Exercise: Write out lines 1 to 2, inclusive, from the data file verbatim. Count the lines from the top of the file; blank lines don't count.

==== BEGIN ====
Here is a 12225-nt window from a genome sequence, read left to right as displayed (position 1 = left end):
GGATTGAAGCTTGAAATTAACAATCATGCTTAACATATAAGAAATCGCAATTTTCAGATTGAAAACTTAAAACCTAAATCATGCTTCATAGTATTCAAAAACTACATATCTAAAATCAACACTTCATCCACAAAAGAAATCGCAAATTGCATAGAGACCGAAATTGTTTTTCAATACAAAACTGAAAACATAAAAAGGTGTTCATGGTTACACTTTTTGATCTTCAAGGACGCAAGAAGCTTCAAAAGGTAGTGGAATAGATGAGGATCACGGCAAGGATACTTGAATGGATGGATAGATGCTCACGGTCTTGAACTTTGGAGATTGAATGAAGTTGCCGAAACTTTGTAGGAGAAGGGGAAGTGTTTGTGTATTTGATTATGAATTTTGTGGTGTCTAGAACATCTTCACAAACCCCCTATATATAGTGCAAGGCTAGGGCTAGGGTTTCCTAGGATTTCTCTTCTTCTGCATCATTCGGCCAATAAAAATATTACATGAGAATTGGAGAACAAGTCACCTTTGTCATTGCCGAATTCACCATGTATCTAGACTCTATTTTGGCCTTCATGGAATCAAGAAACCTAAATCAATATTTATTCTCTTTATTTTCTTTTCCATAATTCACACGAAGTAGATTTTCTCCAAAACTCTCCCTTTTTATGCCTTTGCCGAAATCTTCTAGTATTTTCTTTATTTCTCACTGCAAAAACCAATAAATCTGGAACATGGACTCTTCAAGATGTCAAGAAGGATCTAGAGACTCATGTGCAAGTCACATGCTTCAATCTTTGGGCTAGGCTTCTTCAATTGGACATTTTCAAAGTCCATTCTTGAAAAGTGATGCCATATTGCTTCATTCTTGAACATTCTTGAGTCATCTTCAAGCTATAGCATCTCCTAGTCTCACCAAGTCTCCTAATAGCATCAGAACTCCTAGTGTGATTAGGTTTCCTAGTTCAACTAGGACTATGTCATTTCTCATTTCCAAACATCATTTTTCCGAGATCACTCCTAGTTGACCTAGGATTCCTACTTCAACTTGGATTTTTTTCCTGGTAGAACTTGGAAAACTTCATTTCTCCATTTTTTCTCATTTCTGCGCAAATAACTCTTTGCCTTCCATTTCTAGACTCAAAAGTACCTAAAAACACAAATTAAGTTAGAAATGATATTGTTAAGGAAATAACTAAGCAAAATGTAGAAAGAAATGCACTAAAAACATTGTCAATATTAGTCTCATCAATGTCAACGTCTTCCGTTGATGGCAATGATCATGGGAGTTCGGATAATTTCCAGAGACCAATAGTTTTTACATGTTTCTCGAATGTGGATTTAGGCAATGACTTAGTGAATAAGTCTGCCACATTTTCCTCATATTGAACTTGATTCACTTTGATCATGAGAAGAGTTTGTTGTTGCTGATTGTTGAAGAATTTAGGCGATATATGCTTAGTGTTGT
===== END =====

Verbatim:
Here is a 12225-nt window from a genome sequence, read left to right as displayed (position 1 = left end):
GGATTGAAGCTTGAAATTAACAATCATGCTTAACATATAAGAAATCGCAATTTTCAGATTGAAAACTTAAAACCTAAATCATGCTTCATAGTATTCAAAAACTACATATCTAAAATCAACACTTCATCCACAAAAGAAATCGCAAATTGCATAGAGACCGAAATTGTTTTTCAATACAAAACTGAAAACATAAAAAGGTGTTCATGGTTACACTTTTTGATCTTCAAGGACGCAAGAAGCTTCAAAAGGTAGTGGAATAGATGAGGATCACGGCAAGGATACTTGAATGGATGGATAGATGCTCACGGTCTTGAACTTTGGAGATTGAATGAAGTTGCCGAAACTTTGTAGGAGAAGGGGAAGTGTTTGTGTATTTGATTATGAATTTTGTGGTGTCTAGAACATCTTCACAAACCCCCTATATATAGTGCAAGGCTAGGGCTAGGGTTTCCTAGGATTTCTCTTCTTCTGCATCATTCGGCCAATAAAAATATTACATGAGAATTGGAGAACAAGTCACCTTTGTCATTGCCGAATTCACCATGTATCTAGACTCTATTTTGGCCTTCATGGAATCAAGAAACCTAAATCAATATTTATTCTCTTTATTTTCTTTTCCATAATTCACACGAAGTAGATTTTCTCCAAAACTCTCCCTTTTTATGCCTTTGCCGAAATCTTCTAGTATTTTCTTTATTTCTCACTGCAAAAACCAATAAATCTGGAACATGGACTCTTCAAGATGTCAAGAAGGATCTAGAGACTCATGTGCAAGTCACATGCTTCAATCTTTGGGCTAGGCTTCTTCAATTGGACATTTTCAAAGTCCATTCTTGAAAAGTGATGCCATATTGCTTCATTCTTGAACATTCTTGAGTCATCTTCAAGCTATAGCATCTCCTAGTCTCACCAAGTCTCCTAATAGCATCAGAACTCCTAGTGTGATTAGGTTTCCTAGTTCAACTAGGACTATGTCATTTCTCATTTCCAAACATCATTTTTCCGAGATCACTCCTAGTTGACCTAGGATTCCTACTTCAACTTGGATTTTTTTCCTGGTAGAACTTGGAAAACTTCATTTCTCCATTTTTTCTCATTTCTGCGCAAATAACTCTTTGCCTTCCATTTCTAGACTCAAAAGTACCTAAAAACACAAATTAAGTTAGAAATGATATTGTTAAGGAAATAACTAAGCAAAATGTAGAAAGAAATGCACTAAAAACATTGTCAATATTAGTCTCATCAATGTCAACGTCTTCCGTTGATGGCAATGATCATGGGAGTTCGGATAATTTCCAGAGACCAATAGTTTTTACATGTTTCTCGAATGTGGATTTAGGCAATGACTTAGTGAATAAGTCTGCCACATTTTCCTCATATTGAACTTGATTCACTTTGATCATGAGAAGAGTTTGTTGTTGCTGATTGTTGAAGAATTTAGGCGATATATGCTTAGTGTTGT